or dizziness, a sensation of feeling heart beats, and possible shortness of
breath. In some cases of VT, however, a patient may not experience any
symptoms at all.
During sustained VT, the ventricles are unable to fill with enough blood to
keep the heart pumping at a normal rate. In contrast to atrial
fibrillation, a heart condition that also affects the electrical wiring of
the heart, the irregular heartbeat of VT does not automatically
self-correct. This can prove fatal if left untreated, so it is vital to
seek emergency medical treatment right away to avoid further complications.
It is not uncommon for VT to occur in patients who have a history of heart
arrhythmias or weakened heart muscles (cardiomyopathy). It can also occur
when patients who have had heart disease have formed scar tissue that
interferes with the normal electrical impulse within the heart.
VT can also develop in seemingly healthy individuals, like Lesser, through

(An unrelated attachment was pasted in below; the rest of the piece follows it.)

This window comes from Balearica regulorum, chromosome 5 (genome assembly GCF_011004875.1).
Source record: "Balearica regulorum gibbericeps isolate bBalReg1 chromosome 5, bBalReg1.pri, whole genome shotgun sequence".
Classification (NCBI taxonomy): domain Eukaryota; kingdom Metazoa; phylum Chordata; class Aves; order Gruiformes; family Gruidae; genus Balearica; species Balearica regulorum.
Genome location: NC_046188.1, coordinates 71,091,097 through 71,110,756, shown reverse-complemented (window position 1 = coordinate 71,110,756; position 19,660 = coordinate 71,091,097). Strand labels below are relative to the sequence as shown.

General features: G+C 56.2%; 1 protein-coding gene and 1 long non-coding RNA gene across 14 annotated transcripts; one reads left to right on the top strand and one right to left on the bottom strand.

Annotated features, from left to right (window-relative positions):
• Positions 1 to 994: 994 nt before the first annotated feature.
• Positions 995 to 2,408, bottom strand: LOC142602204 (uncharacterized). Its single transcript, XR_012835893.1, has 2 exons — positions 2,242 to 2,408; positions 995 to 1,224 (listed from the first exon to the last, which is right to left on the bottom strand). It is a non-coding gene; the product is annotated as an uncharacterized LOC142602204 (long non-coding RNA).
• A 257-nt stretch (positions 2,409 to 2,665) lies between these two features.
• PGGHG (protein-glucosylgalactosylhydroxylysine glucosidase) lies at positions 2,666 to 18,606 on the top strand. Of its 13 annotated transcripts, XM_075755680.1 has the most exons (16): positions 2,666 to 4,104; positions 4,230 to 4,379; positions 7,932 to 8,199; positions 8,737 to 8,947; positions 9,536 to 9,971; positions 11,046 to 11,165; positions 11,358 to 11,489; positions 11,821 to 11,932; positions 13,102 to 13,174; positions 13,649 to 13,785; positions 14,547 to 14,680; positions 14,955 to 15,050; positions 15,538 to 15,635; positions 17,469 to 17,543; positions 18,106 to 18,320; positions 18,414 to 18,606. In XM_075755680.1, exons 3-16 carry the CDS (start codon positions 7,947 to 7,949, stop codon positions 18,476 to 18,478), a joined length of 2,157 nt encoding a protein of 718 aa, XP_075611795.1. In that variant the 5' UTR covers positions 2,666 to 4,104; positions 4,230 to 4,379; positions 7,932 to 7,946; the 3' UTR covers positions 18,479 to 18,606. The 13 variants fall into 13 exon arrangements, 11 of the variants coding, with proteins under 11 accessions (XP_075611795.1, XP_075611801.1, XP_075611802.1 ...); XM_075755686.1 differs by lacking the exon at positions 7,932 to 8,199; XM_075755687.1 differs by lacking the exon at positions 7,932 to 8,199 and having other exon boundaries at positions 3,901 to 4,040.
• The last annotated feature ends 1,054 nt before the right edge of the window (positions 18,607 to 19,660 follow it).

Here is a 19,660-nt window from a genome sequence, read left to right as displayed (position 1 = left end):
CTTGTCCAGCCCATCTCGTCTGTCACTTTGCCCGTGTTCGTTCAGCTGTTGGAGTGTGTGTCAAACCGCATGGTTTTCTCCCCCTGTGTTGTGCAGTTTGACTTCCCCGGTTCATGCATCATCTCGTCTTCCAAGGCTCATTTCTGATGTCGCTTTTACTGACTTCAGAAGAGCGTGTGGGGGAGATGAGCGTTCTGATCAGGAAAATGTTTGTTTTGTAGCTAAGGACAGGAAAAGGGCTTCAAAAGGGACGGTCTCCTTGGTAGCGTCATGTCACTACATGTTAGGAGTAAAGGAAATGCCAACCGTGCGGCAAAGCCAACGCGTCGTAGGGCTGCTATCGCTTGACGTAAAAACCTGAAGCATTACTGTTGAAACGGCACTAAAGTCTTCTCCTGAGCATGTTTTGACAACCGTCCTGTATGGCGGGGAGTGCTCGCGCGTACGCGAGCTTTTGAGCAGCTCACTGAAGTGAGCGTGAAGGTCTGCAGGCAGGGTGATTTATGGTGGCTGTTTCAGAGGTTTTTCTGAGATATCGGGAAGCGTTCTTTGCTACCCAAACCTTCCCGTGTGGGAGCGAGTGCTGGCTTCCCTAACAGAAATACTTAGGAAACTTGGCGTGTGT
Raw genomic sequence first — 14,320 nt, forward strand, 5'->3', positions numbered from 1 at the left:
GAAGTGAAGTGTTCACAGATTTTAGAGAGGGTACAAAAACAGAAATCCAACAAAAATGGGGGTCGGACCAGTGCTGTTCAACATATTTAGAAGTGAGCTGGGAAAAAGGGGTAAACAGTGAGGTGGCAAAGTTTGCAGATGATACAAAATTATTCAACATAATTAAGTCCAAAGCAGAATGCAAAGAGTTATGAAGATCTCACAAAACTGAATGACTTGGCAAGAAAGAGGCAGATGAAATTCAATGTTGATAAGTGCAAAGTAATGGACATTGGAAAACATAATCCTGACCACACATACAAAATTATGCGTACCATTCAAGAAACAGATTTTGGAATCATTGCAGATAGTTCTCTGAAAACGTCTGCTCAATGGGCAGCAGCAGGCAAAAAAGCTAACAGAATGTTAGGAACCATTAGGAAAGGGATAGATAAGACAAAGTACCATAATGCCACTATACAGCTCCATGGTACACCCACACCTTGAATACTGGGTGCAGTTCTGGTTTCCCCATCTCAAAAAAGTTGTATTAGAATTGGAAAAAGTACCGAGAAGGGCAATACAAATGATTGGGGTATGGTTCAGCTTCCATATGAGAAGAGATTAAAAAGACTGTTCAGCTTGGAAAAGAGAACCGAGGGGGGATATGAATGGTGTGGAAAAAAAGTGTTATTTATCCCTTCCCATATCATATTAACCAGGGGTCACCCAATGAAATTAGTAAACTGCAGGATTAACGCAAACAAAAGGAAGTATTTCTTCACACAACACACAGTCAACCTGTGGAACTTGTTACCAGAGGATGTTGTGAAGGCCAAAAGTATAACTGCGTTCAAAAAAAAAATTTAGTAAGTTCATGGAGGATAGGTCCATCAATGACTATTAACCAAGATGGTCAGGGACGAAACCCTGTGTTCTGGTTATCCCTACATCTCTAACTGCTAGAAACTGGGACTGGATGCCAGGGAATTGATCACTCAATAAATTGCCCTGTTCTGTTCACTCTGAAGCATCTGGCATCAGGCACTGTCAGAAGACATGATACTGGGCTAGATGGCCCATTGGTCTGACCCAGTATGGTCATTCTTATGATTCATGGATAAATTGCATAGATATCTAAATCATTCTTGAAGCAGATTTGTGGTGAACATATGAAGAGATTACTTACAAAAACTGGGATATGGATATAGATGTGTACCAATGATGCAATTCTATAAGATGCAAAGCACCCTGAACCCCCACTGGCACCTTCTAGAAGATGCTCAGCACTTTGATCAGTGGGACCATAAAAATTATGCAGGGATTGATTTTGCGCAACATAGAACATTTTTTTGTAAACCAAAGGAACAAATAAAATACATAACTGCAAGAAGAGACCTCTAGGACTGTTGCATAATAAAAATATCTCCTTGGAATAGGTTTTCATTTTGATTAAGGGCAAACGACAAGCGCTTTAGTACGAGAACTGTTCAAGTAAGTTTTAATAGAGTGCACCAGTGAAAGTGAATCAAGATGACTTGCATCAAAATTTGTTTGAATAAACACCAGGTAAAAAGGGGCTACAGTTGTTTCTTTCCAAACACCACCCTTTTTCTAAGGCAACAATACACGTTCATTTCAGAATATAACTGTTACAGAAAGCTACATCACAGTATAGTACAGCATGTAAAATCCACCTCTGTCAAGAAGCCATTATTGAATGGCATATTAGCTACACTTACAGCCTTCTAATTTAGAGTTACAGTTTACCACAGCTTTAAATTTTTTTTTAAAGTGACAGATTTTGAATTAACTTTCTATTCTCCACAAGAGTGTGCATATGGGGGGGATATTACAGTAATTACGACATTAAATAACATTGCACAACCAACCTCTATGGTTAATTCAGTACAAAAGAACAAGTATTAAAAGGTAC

a mechanism where the electrical signal develops a twitch that sends it
into overdrive. Doctors told Lesser she is something of an anomaly.
Without a history of heart disease, it was difficult to pinpoint where her
VT came from and why it developed.
Options for Treatment
“There are several therapies to consider in treating ventricular
Elad Anter, MD
(right), a cardiac electrophysiologist at the CVI and an instructor at
Harvard Medical School. “Medications can prove useful, but they only work
in 60 percent of cases and can cause side-effects that damage other areas
of the body, such as the thyroid, lungs, liver and kidneys. In some cases,
these medications can also cause an arrhythmia.”
There are also surgical options to treat VT. Josephson had previously
developed a surgical procedure called a map-guided endocardial resection,
which is used to remove scar tissue left by heart attacks associated with
VT — but this did not apply to Lesser’s situation. Another option is a left
sympathectomy, a minimally invasive surgery that removes the left sympathic